46,316 reputation
8122206
bio website tech.turbu-rpg.com
location Seattle, WA
age 32
visits member for 4 years, 1 month
seen 2 hours ago
A lifelong programmer who's been coding in Delphi since its initial release and currently makes a living at it.

Jun
8
awarded  Nice Answer
May
31
awarded  Nice Answer
May
4
awarded  Notable Question
May
4
awarded  Good Question
May
3
awarded  Popular Question
May
3
awarded  Nice Question
May
2
asked How do languages with Maybe types instead of nulls handle edge conditions?
May
2
comment Why don't languages include implication as a logical operator?
I've read that IMPL is very helpful for code contracts. (Which VB didn't have.)
May
1
comment Why don't languages include implication as a logical operator?
@Stefan: You can also derive everything from an IMPL.
Apr
28
awarded  Guru
Apr
27
comment What makes Web crawling legal?
@Tibo: There should be quite a step. In the USA, there often isn't, due to the Computer Fraud and Abuse Act. If that sounds strange, well, there's a reason a lot of people think that particular law needs some serious reform.
Apr
27
answered What makes Web crawling legal?
Apr
26
comment How do Traits in Scala avoid the “diamond error”?
@gnat: this is a conceptual question, not a concrete problem question. If he was asking "I have this class in Scala and it's giving me problems that I think might be related to the Diamond Problem, how do I fix it?" then your comment would be appropriate, but then the question would belong on SO. :P
Apr
21
awarded  Good Answer
Apr
20
comment Is machine language always binary?
@Prog: That's right. Our abstractions are way beyond that stage now. Heck, there are some cases where the computer doesn't even execute machine code exactly literally as it's written, due to superscalar architecture--the CPU optimizes things internally to run faster.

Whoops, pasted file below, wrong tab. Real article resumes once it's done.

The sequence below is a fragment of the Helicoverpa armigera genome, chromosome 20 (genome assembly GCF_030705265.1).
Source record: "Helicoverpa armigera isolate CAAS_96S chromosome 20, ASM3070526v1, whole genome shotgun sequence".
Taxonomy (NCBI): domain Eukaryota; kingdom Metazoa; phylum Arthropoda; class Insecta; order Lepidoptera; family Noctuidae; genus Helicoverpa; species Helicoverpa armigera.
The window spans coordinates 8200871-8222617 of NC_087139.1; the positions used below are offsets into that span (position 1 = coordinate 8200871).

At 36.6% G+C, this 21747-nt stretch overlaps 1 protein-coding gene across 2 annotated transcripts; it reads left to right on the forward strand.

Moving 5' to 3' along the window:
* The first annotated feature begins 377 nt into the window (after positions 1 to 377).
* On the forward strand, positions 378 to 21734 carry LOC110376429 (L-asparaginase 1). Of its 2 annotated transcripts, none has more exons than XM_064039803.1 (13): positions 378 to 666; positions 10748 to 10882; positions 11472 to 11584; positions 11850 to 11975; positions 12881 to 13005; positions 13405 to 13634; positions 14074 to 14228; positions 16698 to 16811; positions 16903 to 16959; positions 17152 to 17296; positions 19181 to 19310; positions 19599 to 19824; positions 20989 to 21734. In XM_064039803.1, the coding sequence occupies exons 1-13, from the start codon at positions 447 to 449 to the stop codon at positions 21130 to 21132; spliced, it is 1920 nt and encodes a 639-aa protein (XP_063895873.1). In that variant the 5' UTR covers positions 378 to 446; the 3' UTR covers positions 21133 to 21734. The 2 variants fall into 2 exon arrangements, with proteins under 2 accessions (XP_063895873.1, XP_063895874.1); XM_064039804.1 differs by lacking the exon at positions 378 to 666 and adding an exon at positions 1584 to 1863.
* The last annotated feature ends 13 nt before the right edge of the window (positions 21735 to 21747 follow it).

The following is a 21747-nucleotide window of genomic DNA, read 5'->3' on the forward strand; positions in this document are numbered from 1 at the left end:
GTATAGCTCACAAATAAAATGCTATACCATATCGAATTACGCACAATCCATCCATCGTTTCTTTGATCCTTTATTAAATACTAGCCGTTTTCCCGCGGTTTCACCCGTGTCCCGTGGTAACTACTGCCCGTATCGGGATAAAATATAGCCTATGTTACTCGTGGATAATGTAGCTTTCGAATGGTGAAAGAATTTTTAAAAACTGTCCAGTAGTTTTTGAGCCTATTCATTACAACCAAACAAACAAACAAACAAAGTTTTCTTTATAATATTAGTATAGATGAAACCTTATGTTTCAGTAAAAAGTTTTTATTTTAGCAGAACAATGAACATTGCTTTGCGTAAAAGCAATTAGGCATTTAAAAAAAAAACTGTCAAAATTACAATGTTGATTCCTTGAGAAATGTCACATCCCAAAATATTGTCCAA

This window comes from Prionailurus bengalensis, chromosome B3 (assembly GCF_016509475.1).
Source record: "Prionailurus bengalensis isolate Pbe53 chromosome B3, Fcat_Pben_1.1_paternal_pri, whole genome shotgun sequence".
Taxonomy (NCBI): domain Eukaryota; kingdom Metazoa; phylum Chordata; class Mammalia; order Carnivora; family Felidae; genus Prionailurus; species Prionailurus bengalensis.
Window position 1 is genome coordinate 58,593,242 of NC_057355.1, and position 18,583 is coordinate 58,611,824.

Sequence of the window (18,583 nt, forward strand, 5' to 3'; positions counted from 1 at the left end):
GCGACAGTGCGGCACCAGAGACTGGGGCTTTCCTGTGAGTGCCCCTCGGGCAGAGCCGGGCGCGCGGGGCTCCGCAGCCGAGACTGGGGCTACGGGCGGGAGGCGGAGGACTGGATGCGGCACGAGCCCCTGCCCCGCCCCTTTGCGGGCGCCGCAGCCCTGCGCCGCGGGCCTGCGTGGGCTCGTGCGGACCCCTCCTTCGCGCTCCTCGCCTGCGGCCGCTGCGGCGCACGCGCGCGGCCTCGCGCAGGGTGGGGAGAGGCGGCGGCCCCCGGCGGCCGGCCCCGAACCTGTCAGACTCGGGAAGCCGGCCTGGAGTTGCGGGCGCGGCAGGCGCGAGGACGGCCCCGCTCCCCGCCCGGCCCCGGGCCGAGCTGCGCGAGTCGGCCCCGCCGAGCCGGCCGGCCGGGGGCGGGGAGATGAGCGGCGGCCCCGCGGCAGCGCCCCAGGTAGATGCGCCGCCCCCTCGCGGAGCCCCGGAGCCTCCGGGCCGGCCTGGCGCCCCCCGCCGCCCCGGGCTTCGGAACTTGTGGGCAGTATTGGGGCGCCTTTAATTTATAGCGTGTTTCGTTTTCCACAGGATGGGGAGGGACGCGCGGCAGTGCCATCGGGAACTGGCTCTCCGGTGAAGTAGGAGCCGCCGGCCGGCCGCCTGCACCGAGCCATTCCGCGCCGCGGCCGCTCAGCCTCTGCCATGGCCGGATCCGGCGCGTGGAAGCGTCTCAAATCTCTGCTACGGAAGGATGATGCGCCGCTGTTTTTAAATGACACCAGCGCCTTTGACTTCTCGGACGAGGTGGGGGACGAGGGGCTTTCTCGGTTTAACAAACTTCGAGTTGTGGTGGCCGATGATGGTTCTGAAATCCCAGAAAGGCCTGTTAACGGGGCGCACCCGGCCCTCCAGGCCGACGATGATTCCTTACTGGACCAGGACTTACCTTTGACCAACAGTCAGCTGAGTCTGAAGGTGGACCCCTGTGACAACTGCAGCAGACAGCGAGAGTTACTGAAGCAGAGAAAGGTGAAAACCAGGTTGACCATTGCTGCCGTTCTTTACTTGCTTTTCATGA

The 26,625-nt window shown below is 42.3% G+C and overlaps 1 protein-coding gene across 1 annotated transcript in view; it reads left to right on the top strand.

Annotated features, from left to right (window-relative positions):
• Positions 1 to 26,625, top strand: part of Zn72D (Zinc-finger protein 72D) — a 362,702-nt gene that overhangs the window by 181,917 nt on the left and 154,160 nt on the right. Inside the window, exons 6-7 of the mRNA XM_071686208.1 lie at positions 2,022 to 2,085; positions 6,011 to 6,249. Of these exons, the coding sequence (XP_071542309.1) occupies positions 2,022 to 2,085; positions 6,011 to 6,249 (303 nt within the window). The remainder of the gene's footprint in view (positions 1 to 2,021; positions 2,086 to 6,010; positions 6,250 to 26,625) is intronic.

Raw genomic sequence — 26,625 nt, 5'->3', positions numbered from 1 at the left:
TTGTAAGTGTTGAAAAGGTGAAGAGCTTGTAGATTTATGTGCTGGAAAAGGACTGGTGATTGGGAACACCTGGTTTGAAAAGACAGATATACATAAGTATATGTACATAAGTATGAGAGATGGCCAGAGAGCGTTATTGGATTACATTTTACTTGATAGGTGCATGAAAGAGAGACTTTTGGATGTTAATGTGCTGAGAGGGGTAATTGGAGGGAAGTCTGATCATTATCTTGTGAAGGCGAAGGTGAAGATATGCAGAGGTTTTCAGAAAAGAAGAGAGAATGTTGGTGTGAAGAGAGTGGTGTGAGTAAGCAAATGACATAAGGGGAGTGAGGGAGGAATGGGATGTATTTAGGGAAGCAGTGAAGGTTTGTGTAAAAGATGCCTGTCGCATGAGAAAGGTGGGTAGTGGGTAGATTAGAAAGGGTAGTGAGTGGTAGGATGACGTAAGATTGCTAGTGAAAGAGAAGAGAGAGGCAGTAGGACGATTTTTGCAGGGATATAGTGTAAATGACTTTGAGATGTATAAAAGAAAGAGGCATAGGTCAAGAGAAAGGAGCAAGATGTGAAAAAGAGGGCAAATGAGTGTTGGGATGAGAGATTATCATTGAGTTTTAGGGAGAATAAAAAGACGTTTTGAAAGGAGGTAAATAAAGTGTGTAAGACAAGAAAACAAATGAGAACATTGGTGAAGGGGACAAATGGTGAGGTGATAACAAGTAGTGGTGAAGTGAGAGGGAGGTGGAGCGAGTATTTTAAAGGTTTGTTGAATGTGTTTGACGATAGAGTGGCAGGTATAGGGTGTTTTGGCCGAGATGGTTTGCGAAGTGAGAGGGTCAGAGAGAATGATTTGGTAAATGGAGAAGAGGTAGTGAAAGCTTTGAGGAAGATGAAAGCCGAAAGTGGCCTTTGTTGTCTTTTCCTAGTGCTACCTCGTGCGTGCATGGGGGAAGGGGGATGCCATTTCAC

Apr
20
comment Is machine language always binary?
@Prog: That depends on the CPU. Some CPUs have it hard-wired into the transistors, others are programmed in microcode. Some do both.
Apr
20
comment Is machine language always binary?
@Prog: There's always a lower level. Machine code is the lowest level that programmers have to worry about, but below that is microarchitecture (the stuff you're talking about), which is based on transistors and logic gates, which are based on the principles of electronics, which are based on the laws of physics and quantum mechanics. There isn't really something that says "do a high voltage, do a low voltage", because it's not always a voltage. (For example, when you store it to disc, it's a magnetic state instead.) That's why we use 1 and 0 as convenient abstractions.
Apr
20
comment Is machine language always binary?
@prog: No; reading instructions one bit at a time and making decisions based on it would take too long, and CPUs are designed to be fast. When reading machine code, it's like Whatsisname said in his answer: the computer doesn't look at individual bits any more than you or I read by looking at individual letters. They're arbitrary numbers that map to values using an agreed-upon mapping. Sometimes the meaning of the machine code is hard-wired into the CPU transistors, and sometimes it's actually programmed in!
Apr
20
awarded  Nice Answer
Apr
20
comment Is machine language always binary?
@Prog: Like I said, all numbers have a binary representation. 202 is 11001010, for example. But the 1s and 0s are an abstraction. Instruction #204 could mean "load a value from memory into a CPU register," for example.